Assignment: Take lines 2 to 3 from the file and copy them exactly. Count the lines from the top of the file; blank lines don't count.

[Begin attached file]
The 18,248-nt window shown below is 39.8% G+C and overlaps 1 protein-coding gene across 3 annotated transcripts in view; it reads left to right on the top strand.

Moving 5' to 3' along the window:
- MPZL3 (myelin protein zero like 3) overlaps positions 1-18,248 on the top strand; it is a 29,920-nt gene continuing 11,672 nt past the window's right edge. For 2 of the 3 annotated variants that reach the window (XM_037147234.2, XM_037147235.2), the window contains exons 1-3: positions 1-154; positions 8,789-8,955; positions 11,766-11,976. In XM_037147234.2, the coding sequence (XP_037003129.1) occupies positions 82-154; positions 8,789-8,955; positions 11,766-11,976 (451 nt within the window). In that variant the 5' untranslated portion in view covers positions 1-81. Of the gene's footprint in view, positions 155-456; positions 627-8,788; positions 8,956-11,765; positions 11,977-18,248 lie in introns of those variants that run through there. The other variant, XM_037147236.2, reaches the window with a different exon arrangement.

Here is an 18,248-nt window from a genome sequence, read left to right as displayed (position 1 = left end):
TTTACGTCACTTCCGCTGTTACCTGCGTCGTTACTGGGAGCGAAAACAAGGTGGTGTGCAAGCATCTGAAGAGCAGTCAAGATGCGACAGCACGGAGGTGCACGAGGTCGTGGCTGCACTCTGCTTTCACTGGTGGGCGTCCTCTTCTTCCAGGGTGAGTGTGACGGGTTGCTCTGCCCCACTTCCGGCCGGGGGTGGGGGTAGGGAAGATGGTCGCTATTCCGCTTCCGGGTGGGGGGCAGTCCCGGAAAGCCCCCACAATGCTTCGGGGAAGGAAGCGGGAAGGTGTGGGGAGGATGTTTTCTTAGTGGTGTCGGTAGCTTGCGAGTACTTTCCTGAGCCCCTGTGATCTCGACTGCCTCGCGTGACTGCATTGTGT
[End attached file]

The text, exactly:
Moving 5' to 3' along the window:
- MPZL3 (myelin protein zero like 3) overlaps positions 1-18,248 on the top strand; it is a 29,920-nt gene continuing 11,672 nt past the window's right edge. For 2 of the 3 annotated variants that reach the window (XM_037147234.2, XM_037147235.2), the window contains exons 1-3: positions 1-154; positions 8,789-8,955; positions 11,766-11,976. In XM_037147234.2, the coding sequence (XP_037003129.1) occupies positions 82-154; positions 8,789-8,955; positions 11,766-11,976 (451 nt within the window). In that variant the 5' untranslated portion in view covers positions 1-81. Of the gene's footprint in view, positions 155-456; positions 627-8,788; positions 8,956-11,765; positions 11,977-18,248 lie in introns of those variants that run through there. The other variant, XM_037147236.2, reaches the window with a different exon arrangement.